Diesel prices decrease for second consecutive week

By Land Line staff | 5/13/2014

The average price of a gallon of on-highway diesel decreased 1.6 cents to $3.948 per gallon for the week ending Monday, May 12, according to the U.S. Energy Information Administration.

Diesel price averages fell in all 10 regions in the U.S., according to the EIA. The largest average decrease came in the New England Region, where prices at the pump went down by 2.4 cents per gallon. Prices decreased in the California Region by six-tenths of a cent, the lowest decrease.

Following are the average prices by region as reported by the EIA:

  • U.S. – $3.948, down 1.6 cents
  • East Coast – $4.041, down 1.4 cents
  • New England – $4.157, down 2.4 cents
  • Central Atlantic – $4.156, down 2 cents
  • Lower Atlantic – $3.927, down 1.3 cents
  • Midwest – $3.921, down 1.4 cents
  • Gulf Coast – $3.797, down 1.6 cents
  • Rocky Mountain – $3.970, down eight-tenths of a cent
  • West Coast – $4.036, down one cent
  • West Coast less California – $3.928, down 1.6 cents
  • California – $4.126, down six-tenths of a cent

ProMiles, the software company that maintains the websites ProMiles.com and TruckMiles.com, continues to offer its own weekly fuel price information. The company’s fuel price data are presented in the same format used by the EIA in the agency’s weekly reports. The prices include a national average as well as regional averages, and comparisons to the previous week and the previous year.

A key difference between the EIA and ProMiles reporting is the type and number of fueling stations the company surveys in order to calculate its averages. While EIA surveys 400 truck stops and convenience stores nationwide, ProMiles uses its direct feed from thousands of truck stops to develop its averages.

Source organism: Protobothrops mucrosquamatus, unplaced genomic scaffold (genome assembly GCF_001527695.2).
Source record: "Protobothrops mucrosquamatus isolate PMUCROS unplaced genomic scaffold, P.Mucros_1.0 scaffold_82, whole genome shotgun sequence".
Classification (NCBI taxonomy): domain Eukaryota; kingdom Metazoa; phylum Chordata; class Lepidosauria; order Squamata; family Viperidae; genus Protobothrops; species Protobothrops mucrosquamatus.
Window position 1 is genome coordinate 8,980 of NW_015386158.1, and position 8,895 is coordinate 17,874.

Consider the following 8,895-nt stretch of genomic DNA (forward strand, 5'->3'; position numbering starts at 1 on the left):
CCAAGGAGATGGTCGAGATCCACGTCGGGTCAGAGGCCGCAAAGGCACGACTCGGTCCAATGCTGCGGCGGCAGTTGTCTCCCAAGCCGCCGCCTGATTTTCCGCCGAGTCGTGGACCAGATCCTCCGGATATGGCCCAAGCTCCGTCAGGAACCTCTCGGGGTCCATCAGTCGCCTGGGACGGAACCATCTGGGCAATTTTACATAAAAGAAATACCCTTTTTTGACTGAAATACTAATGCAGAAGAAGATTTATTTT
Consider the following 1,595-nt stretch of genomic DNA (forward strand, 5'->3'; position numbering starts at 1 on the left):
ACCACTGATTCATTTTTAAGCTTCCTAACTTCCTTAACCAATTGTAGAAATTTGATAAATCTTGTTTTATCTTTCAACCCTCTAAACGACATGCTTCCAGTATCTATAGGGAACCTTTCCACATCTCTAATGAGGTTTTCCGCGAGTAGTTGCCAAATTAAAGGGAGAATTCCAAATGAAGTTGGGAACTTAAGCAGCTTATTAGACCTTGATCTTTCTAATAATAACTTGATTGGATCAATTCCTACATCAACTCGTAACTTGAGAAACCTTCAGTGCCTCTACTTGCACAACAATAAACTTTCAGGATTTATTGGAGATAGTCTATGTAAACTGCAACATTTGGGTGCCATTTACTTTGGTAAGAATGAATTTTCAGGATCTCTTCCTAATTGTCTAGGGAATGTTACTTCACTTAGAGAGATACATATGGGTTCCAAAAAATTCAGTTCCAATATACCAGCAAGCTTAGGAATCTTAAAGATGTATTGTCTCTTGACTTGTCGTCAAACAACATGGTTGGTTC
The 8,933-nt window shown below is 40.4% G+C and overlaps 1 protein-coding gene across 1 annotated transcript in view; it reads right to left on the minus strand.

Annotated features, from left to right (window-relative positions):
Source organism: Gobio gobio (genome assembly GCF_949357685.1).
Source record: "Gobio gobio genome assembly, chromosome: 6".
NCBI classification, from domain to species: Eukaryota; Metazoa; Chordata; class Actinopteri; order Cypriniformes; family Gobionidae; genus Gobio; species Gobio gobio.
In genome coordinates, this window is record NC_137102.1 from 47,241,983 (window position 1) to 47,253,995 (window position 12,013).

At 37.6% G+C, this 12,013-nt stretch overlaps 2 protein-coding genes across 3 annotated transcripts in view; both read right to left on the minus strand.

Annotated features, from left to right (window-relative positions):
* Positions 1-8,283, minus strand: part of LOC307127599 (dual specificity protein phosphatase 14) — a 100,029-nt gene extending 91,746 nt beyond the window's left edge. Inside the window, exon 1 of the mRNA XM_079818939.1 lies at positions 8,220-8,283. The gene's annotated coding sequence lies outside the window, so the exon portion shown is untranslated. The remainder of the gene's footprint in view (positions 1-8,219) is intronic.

According to ProMiles, the average retail price at truck stops was $3.885 on Monday morning, a 1.6 cent decrease from last week.

TruckMiles.com listed the daily average price for Monday at $3.942, with truckers in Connecticut paying an average of $4.445 per gallon, the highest in the nation. Truckers in Oregon are paying only $3.593 per gallon, according to the site. Truckers in 17 of the Lower 48 states are paying in excess of $4 per gallon at the pump.

In separate energy news, according to the New York Mercantile Exchange, light sweet crude (also known as West Texas Intermediate) for June delivery was trading at $100.29 on Monday afternoon, a $1.15 increase from last Monday and a 30 cent increase from its last trading price. The price of Brent crude oil was listed at $108.77, a $1.54 increase from last Monday and an 88 cent increase from its last trading price. According to Bloomberg, the price decrease of Brent crude was in response to a vote in the Ukraine by Pro-Russian groups to secede, prompting concerns that oil supplies from Russia may be affected. Russia is the world’s biggest energy exporter. WTI prices increased after hedge funds cut wagers, according to Bloomberg.

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